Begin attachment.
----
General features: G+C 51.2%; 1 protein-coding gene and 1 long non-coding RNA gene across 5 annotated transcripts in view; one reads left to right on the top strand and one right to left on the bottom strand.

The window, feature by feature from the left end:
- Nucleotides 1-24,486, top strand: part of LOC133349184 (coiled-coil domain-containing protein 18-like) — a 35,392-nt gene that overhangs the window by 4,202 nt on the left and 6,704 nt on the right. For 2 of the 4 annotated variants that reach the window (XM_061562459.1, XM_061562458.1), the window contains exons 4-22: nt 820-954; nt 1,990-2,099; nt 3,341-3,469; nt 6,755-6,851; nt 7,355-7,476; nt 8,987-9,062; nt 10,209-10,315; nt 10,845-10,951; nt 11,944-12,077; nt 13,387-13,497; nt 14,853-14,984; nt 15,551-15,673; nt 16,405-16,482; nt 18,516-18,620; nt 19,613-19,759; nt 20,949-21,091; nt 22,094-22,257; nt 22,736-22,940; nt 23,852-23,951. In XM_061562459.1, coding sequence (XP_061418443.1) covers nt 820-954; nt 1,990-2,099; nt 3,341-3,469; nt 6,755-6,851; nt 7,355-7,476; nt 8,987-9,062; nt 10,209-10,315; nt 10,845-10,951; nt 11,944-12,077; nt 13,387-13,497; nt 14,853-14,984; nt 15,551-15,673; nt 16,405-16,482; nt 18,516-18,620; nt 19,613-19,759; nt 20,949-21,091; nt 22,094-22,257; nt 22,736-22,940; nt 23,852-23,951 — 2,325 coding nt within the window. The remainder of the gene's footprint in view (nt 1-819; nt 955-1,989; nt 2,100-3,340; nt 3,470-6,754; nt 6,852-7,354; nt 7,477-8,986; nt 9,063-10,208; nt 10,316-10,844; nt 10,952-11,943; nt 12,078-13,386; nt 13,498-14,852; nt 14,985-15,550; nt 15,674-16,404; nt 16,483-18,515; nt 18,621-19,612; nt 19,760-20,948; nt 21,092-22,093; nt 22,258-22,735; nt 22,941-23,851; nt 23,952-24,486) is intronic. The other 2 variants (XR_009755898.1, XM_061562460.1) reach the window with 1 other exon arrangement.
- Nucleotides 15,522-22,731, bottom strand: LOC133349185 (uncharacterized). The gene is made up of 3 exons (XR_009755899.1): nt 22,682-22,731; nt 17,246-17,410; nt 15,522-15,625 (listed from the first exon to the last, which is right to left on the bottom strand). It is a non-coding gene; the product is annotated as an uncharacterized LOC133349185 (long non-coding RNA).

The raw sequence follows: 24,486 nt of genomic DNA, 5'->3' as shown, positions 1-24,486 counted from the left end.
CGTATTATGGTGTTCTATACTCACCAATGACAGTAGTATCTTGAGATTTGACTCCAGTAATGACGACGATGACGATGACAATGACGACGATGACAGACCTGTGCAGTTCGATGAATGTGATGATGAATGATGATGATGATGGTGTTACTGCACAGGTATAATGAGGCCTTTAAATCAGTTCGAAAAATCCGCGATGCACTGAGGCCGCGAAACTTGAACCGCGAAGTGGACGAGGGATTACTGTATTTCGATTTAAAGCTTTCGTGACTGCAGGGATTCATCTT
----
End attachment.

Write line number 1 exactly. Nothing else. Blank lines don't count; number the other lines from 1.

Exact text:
General features: G+C 51.2%; 1 protein-coding gene and 1 long non-coding RNA gene across 5 annotated transcripts in view; one reads left to right on the top strand and one right to left on the bottom strand.